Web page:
E-cigarette companies insist that their products are not aimed at young people, however this idea has been rejected by Irish teenagers who believe that they are being specifically targeted, new research has found.
The research, which was commissioned by the Irish Cancer Society (ICS) and the Irish Heart Foundation (IHF), involved focus groups made up of 3rd and 4th year secondary school students.
According to the findings, teenagers do not believe that the flavours and packaging used are designed for adults only. In fact, some believe that a number of these products would not appeal to adults at all, but would to children.
For example, when it came to flavours, the young people identified certain ones which they felt would appeal to young people only, such as grape bubblegum, cotton candy and candy crush.
"I have never come across an adult that would like to have candyfloss," one participant said.
The young people felt that any flavours not directly linked to tobacco, or more typically adult flavours, were likely to appeal to young people. They also felt that fewer younger people would use e-cigarettes if fruity, sweet, minty or dessert flavours were not used.
When it came to the packaging of these products, the young people noted that some looked like sweets and confectionary products.
"That is so cool, it has skittles on it," one noted.
Meanwhile, when it came to the marketing of e-cigarettes, the young people said that they had seen marketing communications for brands on social media, on outdoor advertising and in retail outlets.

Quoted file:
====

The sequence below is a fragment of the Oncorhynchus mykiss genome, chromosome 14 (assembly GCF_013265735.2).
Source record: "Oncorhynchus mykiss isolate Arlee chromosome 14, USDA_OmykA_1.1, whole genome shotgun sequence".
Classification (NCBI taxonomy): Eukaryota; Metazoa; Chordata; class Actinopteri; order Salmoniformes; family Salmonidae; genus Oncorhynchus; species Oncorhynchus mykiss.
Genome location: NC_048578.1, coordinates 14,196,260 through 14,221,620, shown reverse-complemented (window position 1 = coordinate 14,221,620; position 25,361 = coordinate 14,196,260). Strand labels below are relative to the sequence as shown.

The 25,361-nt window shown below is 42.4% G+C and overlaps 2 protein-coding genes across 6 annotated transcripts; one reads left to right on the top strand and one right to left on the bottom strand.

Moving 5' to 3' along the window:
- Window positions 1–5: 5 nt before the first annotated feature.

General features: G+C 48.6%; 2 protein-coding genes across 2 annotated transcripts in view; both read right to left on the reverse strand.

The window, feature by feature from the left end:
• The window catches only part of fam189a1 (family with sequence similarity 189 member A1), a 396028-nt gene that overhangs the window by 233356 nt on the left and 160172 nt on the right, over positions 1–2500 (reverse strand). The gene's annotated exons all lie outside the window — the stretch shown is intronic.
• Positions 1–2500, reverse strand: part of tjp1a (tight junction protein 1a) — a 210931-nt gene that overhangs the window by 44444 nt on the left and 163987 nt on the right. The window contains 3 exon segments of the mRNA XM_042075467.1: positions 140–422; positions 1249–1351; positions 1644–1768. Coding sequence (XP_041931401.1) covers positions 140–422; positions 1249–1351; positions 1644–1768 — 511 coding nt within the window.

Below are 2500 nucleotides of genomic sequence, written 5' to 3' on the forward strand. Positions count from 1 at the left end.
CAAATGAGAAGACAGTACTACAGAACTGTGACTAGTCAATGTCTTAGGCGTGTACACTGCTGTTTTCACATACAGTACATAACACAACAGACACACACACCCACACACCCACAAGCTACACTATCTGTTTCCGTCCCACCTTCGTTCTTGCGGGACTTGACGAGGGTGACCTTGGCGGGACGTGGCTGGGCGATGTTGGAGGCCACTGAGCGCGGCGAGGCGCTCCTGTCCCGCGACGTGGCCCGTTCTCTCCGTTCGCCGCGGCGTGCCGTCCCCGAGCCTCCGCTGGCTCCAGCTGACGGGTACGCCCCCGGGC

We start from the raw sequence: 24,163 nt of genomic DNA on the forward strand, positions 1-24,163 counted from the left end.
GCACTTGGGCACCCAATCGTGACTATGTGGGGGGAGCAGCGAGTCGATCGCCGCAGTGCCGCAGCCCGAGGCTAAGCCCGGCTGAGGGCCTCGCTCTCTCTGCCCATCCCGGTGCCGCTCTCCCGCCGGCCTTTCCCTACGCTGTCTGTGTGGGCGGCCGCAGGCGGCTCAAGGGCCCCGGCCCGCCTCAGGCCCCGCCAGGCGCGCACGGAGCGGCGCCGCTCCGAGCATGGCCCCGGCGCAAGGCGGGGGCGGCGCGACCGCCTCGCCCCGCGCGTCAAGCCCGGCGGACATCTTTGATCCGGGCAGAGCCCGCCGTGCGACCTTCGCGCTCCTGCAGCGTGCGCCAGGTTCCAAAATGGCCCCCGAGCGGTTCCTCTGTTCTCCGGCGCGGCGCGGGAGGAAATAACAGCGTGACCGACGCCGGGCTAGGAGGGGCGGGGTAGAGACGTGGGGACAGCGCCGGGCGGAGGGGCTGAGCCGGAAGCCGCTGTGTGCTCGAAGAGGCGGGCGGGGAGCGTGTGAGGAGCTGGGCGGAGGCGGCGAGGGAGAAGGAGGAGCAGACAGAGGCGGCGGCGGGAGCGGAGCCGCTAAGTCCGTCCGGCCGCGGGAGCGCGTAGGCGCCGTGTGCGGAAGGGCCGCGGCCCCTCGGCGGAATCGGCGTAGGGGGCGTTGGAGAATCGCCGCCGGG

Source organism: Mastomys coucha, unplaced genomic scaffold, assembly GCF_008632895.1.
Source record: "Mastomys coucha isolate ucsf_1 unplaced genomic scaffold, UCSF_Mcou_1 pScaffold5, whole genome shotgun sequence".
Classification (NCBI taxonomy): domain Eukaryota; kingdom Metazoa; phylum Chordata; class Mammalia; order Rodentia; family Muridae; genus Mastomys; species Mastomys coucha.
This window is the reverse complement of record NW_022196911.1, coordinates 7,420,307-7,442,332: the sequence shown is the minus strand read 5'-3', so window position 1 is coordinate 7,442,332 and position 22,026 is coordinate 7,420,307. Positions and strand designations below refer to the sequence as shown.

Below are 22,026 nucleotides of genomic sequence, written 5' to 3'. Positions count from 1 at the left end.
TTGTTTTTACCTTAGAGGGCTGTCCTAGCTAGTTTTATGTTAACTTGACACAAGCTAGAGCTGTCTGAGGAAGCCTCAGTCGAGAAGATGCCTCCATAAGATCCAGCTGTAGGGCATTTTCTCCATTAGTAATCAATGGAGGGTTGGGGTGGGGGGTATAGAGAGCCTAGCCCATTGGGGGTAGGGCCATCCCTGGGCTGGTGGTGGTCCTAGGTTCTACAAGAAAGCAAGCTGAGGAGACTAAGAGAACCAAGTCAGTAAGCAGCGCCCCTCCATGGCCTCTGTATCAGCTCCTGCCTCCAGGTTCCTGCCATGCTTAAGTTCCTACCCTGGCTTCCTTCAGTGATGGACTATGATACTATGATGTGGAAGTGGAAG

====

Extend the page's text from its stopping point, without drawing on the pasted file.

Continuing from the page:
"On Instagram you can see people doing tricks with vapes...blowing rings and all sorts...there are verified people on Instagram, who are considered famous just from doing vape tricks," one participant pointed out.
In July 2019, the Minister for Health, Simon Harris, announced that he would seek to introduce legislation banning the sale of e-cigarettes to people under the age of 18.
The IHF and ICS have called for strict restrictions on e-cigarette flavours and advertising to be included in this upcoming legislation, as currently, there are no regulations in Ireland to restrict the sale of products containing sweet, fruity flavours.
"The fact that the only purpose of flavours like strawberry milkshake, cherry crush, chocolate mint and caramel is to lure a whole new generation of children into nicotine addiction has been endorsed resoundingly by the teenagers who took part in this research.
"The usefulness of e-cigarettes is as a harm reduction tool for long-term smokers, who have been unable to quit using established methods. The idea that they need chocolate or bubblegum flavoured e-cigarettes to achieve that, or branding that features cartoon characters and bright attractive packaging, has been exposed as preposterous by these young people," commented IHF chief executive, Tim Collins, at the launch of the research.
Also speaking at the launch, ICS chief executive, Averil Power, said that it is "crystal clear" that long-term smokers make up only a small part of the target market of big e-cigarette brands.
"The bigger objective and the bigger profits lie in causing children and young people who have never smoked to become addicted to nicotine.
"Banning the sale of e-cigarettes to under 18s is important, but it's not enough to protect young people. We have to extend this ban to flavours and aggressive advertising tactics that have led in the US to what the Surgeon General described as an ‘epidemic' of youth e-cigarette use," she said.
Latest figures from the US, where the majority of the market is made up of teen-friendly flavoured e-cigarettes, show that 27% of high school students are current e-cigarette users, up from 11% in 2017.
The most recent figures in Ireland are from 2015, before the US spike. They showed that 24% of 15-17 year olds had tried e-cigarettes, while 11% were current users.
The full research findings can be read here.
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